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Business, industry look to customized workforce development training solutions

The Washington State Community College (WSCC) Workforce Development program is changing the way employers train incumbent workers. Businesses can now work directly with the college to design a tailor-made training program that develops worker competencies specific to their industry.

The changing landscape of business and industry means that turnkey training is no longer the best fit. Issues with specialized training in advanced manufacturing were among key discussions at a meeting of the Appalachian Ohio Manufacturers’ Coalition earlier this year. Jesse Roush, meeting attendee and executive director of workforce development and corporate partnerships at WSCC, said these leaders expressed the need for not only highly skilled workers, but the need for very specific skillsets unique to their processes and technology.

WSCC is working with area businesses to advance the skills of incumbent workers by providing highly customized training programs, including apprenticeships, which bolster skillsets relevant to each client’s specific requirements. “It starts with understanding your needs as an employer. We work with you closely to craft the perfect training components so both employer and employee derive value from the creative solutions we develop,” Roush detailed.

He explained that traditional incumbent worker training often takes a “multi-craft” approach. While it provides a solid foundation, manufacturers require specialized skills. “What we are offering is different from other local programs who feature traditional multi-craft delivery models. Our custom-developed training is often designed to meet very specific needs,” Roush emphasized. “Developing specialized delivery models is where we stand out from other training programs. If you want to develop a training program specific to a technical occupation at your business, that’s what we specialize in doing here at WSCC.”

The college is working with several local manufacturing facilities, including Solvay and Magnum Magnetics. Most recently, maintenance mechanics from Solvay participated in a four-week customized troubleshooting course and a customized short course in drawings & prints, as well as an OSHA 30 – General Industry course. Magnum Magnetics mechanics are taking a customized 8-week course in advanced programmable logic controller (PLC) troubleshooting that incorporates multiple brands of PLC equipment. All of these courses are delivered in a format that meets a variety of employer needs.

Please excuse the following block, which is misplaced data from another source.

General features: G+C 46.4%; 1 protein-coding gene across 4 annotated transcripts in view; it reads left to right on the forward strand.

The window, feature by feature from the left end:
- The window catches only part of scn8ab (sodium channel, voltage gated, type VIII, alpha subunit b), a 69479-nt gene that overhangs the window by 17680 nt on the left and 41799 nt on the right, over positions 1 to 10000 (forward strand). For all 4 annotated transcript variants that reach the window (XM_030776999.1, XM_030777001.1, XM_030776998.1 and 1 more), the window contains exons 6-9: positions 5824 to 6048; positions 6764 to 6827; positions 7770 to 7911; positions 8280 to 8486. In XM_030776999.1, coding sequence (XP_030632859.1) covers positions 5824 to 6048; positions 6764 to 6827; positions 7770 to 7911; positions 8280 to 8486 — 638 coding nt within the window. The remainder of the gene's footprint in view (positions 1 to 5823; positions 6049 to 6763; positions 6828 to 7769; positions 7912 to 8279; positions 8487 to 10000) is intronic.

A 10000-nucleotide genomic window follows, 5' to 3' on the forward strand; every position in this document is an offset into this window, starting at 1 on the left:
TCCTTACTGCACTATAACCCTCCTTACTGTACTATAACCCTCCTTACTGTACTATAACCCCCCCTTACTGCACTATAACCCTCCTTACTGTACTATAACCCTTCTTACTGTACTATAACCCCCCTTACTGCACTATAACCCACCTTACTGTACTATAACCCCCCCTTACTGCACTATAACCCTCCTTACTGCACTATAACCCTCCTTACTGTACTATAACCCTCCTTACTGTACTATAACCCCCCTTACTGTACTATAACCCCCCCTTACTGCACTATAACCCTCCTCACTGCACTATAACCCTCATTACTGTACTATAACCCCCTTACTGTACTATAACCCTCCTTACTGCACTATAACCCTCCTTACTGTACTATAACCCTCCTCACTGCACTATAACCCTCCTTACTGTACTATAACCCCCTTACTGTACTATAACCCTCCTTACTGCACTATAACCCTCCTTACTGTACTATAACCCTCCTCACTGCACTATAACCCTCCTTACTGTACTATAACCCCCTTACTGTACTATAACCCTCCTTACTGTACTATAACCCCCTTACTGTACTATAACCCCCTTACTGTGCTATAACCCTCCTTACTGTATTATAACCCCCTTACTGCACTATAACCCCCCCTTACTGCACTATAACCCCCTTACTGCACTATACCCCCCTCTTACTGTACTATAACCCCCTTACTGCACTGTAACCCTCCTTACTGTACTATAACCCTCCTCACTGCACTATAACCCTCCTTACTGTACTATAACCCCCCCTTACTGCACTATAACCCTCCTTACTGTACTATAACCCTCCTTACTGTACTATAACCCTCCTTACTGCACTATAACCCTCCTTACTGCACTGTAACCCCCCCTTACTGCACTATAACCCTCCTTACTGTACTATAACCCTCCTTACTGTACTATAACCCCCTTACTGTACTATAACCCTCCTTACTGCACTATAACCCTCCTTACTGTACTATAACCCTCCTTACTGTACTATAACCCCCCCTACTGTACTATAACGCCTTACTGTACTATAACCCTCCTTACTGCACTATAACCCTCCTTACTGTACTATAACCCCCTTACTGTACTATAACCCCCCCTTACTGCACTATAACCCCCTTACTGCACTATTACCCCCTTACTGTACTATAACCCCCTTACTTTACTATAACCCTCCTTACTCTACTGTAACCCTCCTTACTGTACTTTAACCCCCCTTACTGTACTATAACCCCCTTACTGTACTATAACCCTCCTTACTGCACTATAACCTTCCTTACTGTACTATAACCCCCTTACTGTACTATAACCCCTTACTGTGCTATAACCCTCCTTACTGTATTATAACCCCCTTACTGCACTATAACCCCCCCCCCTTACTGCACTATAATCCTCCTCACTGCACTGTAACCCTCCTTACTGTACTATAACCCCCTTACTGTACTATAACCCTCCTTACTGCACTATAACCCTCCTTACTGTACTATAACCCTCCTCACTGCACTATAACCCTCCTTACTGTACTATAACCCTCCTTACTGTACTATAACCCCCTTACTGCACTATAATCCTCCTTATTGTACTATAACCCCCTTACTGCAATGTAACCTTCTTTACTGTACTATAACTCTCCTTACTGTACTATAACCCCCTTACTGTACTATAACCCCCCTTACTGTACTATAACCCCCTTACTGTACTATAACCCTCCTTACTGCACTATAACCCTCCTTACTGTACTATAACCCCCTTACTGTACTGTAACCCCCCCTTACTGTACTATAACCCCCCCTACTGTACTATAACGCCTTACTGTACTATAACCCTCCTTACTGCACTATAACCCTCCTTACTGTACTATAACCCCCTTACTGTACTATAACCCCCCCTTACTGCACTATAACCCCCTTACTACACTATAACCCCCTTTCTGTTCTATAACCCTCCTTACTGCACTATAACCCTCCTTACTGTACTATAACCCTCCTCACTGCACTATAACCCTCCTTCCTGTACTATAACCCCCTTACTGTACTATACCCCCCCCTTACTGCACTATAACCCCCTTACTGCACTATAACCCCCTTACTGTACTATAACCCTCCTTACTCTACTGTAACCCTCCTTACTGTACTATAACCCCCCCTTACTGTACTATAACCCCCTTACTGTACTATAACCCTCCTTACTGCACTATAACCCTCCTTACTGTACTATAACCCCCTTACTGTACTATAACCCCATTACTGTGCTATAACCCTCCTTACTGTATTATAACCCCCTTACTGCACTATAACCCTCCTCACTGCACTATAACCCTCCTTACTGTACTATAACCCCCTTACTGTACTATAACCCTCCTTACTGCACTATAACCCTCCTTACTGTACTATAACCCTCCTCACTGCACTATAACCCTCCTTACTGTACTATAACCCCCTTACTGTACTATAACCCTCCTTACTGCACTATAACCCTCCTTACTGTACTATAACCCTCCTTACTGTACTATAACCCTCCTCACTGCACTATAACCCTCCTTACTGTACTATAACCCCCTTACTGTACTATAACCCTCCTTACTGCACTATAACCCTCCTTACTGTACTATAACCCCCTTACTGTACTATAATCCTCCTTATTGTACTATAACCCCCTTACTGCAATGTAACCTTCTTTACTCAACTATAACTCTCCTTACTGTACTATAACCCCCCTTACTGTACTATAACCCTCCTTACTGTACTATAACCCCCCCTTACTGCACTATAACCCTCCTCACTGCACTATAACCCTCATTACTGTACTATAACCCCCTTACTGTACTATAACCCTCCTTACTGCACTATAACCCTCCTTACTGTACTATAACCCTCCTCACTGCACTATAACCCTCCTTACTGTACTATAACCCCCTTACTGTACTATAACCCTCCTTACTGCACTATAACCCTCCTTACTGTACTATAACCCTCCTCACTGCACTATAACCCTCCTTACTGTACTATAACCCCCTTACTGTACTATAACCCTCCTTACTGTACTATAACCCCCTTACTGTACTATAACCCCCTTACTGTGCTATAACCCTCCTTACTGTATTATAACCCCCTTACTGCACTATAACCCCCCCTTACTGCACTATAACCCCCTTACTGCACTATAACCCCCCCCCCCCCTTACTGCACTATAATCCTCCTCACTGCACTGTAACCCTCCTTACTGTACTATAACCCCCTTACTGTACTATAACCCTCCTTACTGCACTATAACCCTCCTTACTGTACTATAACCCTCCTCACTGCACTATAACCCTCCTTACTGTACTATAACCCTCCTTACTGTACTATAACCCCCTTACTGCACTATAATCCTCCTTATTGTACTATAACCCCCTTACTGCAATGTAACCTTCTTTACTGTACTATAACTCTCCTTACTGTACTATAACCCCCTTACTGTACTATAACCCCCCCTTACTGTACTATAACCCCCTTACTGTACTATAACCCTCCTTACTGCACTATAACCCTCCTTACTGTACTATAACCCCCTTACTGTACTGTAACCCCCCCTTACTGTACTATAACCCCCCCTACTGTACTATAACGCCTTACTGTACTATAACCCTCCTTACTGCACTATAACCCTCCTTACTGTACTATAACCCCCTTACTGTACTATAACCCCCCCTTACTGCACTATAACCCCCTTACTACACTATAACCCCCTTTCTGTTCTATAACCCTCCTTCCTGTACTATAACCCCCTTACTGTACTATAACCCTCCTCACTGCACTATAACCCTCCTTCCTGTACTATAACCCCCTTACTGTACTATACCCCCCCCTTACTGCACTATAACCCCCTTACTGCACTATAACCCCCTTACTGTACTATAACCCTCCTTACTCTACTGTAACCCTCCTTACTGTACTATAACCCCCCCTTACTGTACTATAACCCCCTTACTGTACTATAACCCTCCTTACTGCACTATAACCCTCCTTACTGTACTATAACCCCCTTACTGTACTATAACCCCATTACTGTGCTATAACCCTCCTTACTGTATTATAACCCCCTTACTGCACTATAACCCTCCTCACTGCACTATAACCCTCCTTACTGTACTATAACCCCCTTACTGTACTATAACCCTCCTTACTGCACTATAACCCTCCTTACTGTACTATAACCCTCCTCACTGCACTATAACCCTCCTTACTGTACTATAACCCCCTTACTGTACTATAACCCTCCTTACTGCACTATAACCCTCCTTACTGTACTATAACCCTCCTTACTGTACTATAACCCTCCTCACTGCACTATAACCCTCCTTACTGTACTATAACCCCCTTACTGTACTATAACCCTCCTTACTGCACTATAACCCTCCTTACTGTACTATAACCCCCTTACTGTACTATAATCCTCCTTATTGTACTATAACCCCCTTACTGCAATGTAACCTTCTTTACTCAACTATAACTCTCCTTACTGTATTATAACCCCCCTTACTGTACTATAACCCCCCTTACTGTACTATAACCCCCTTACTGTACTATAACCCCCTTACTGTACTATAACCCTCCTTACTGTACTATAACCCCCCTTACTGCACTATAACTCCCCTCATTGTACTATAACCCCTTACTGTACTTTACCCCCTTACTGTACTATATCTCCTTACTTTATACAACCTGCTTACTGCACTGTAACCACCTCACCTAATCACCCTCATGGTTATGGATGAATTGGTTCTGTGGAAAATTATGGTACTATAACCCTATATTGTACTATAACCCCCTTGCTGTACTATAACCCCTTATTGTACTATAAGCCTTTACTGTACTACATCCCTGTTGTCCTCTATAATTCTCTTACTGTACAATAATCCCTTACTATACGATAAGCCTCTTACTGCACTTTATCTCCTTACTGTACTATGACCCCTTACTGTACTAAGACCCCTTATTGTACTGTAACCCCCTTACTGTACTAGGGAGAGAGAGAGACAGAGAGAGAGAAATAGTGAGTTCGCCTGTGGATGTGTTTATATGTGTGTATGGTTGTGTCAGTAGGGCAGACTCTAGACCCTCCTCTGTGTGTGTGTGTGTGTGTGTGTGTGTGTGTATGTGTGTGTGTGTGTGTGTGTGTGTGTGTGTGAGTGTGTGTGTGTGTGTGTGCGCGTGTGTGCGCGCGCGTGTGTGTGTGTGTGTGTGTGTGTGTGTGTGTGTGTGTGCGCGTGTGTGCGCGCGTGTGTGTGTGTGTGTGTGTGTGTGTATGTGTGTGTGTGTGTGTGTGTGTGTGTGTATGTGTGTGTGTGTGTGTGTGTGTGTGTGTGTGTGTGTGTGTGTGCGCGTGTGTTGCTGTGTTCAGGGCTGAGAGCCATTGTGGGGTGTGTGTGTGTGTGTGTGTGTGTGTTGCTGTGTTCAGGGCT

The training provided by Washington State is designed to develop specific competencies that achieve the necessary outcomes required by their employers. “These mechanics don’t need the same type of training a recent high school graduate might need. We work with the employer to identify the right training modules for each course, and then we tailor the entire program specifically to what’s expected of their employees,” Roush elaborated.

“Our Maintenance Supervisors and Training/Compliance team worked with WSCC to develop the program based on specific needs and determined the courses, lab, and on the job training that meets the outcomes we seek,” confirmed Sherri Becker, training and development coordinator at Solvay Specialty Polymers, LLC. in Marietta. “For Solvay, the short-term benefits include immediate entry into training that impacts and supports performance. Long-term benefits will include a strong workforce knowledge base with a shared vision toward the importance of advancing core skills into complex workplace demands,” suggested Becker.

Becker speculated that the value of this program is vast in its reach, providing service to a multitude of industries and ultimately benefiting the entire Mid-Ohio Valley. “A major impact this program brings to the region is preparation of the workforce to support the demands of the shale gas development opportunities related to job skills and industry growth,” she affirmed. “Through gaining and applying knowledge and understanding to hands-on experiences in labs, combined with work-related experiences designed in this Apprenticeship Program; the strength of a safe, effective regional workforce is being developed. This type of documented workforce is a key element to attracting business and industry development in our region,” she concluded.

While WSCC continues to develop more tailored training programs for area business, the college will offer a free general-industry training course at the beginning of next year. Through the Ohio Department of Higher Education’s short-term certificate grant, businesses can enroll their incumbent employees in the OSHA 30 – General Industry credentialing class. While the class is provided at no charge, Roush said there are a limited number of seats available.

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